Imagine you're home alone on a stormy night. This is usually fine, but you hear ominous footsteps outside, the window latch jiggles – your heart-rate quickens and your skin gets sweaty. Even though you know the windows are locked, you run to your car and speed off to safety (phew!). Just as you acted in this risky situation, a wild animal who senses a predator lurking nearby might also flee for the comfort of safety. But what happens if they can't easily escape? New research by Frédéric Dulude-de Broin and colleagues at the University of Laval, The Arctic University of Norway, and the Toronto Zoo wanted to address just this: what happens when animals live under constant threat of a predator attack?
Dulude-de Broin and colleagues focused their study on a species with little opportunity to run away from predators: mountain goats. Aptly named, mountain goats are often confined to mountain tops where their only option to evade predators, the likes of grizzly bears, cougars and wolves, is to scramble onto inaccessible cliffs and precarious ledges. This research group has been tracking a mountain goat population on Caw Ridge, Canada for 23 years. They have routinely trapped goats and marked them with colourful ear tags or collars so the researchers could identify the animals on daily visual scans with binoculars and spotting scopes during the spring and summer. Realising that they also observed predators while scrutinizing the goats, the team hypothesized that the goats would be more stressed in years when a large number of predators shared their slopes, just like you felt when responding to that potential home intruder. In this case, the physiological stress response can be a good thing, because it improves the likelihood of surviving a threat by increasing glucocorticoid hormones to free up stored energy and allow animals to mount the classic ‘fight-or-flight’ response. However, the stress response can also cause problems for animals in the long term, because it diverts energy away from routine body maintenance and reproduction.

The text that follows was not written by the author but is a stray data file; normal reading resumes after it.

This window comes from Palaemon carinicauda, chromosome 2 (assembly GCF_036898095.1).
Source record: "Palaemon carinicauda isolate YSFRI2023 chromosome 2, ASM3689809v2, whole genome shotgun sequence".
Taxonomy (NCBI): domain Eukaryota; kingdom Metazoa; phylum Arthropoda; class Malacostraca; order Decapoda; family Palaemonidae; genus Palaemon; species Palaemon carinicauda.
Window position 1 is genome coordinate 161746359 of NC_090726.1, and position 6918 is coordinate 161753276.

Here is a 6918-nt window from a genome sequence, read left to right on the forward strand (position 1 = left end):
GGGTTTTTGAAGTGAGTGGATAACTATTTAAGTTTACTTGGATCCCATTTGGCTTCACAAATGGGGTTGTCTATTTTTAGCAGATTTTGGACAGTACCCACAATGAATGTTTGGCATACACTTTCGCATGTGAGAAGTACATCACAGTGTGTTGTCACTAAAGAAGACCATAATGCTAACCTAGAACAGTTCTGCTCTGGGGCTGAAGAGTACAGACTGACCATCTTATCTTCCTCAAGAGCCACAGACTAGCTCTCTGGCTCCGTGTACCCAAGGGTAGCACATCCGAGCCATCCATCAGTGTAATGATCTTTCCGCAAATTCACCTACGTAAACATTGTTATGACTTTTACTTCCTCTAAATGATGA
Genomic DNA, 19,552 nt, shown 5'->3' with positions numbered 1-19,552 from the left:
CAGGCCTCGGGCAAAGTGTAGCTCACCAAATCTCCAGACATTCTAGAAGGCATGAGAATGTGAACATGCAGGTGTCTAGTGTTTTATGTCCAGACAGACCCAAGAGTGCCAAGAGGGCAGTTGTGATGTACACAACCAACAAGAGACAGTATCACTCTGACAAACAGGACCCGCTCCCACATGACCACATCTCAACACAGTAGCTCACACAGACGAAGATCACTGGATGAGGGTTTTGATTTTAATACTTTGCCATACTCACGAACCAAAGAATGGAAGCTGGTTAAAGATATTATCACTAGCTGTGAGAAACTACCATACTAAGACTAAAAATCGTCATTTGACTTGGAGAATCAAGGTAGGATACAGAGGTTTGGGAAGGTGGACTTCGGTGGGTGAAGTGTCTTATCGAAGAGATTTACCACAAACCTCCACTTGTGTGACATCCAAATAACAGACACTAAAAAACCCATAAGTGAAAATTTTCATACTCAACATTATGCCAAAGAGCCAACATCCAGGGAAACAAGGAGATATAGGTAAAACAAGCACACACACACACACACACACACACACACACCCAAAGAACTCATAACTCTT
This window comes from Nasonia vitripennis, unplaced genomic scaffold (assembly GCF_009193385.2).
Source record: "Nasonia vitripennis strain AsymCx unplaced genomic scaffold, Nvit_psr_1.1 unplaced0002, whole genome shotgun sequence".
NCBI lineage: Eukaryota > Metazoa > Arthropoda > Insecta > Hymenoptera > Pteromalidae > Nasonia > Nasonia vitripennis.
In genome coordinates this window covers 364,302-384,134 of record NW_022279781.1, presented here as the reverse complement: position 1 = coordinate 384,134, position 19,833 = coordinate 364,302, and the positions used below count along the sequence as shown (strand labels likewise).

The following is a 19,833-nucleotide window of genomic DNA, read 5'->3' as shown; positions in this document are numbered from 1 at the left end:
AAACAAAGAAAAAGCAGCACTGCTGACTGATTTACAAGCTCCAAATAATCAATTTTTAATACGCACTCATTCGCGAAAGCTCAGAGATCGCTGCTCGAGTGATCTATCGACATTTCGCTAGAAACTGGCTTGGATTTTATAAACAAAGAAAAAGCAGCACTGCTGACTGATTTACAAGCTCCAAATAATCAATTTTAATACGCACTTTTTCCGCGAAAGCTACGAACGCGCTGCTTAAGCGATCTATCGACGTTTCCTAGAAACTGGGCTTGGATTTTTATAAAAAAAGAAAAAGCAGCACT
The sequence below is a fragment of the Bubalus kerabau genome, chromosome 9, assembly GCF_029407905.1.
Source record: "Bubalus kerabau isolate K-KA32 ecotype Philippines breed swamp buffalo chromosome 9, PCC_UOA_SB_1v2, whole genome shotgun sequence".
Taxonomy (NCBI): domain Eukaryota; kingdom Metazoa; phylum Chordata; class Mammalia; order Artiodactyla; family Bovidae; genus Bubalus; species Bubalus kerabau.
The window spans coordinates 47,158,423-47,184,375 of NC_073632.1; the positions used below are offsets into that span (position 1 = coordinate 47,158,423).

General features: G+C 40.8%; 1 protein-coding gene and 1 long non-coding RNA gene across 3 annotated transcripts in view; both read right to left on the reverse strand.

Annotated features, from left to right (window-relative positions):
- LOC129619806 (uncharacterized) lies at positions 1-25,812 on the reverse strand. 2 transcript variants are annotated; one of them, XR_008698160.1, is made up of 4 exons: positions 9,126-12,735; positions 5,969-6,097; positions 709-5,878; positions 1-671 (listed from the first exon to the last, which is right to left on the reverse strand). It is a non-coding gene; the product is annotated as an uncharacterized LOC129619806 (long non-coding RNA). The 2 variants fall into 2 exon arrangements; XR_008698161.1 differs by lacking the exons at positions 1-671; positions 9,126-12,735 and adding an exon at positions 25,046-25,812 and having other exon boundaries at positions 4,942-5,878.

Knowing this, Dulude-de Broin's team explored whether the goats were more stressed in years when there were high numbers of predators and whether chronic stress would be detrimental to mountain goat reproduction, potentially contributing to population decline. Reviewing their annual surveys, the team paid close attention to the females that had kids to measure how fertility varied each year. They also collected faeces from the goats that they trapped to measure the glucocorticoids in their systems in order to find out how stressed the animals were.
In years when the team observed large numbers of predators on Caw Ridge, the mountain goats were more stressed: for every 50 more predators spotted, the average glucocorticoid concentration increased by 53%. But what was the cost to the goats of living in a semi-permanent state of alarm? Well, normally, 50% of the female goat population produced a kid, but that percentage plummeted to 20% in the year following a period when a high number of predators prowled the peaks. The authors concluded that chronically high stress suppresses female fertility, likely delaying it to a less stressful season.
While mountain goats aren't at particular risk in Canada, these findings provide exciting insights into why the Caw Ridge herd has declined by 80% over the last decade. This team is the first to convincingly show that predator presence can suppress fertility in a wild, large-bodied mammal. Altogether, their work underscores that even just the risk of being eaten should not be underestimated when studying how predators shape prey populations.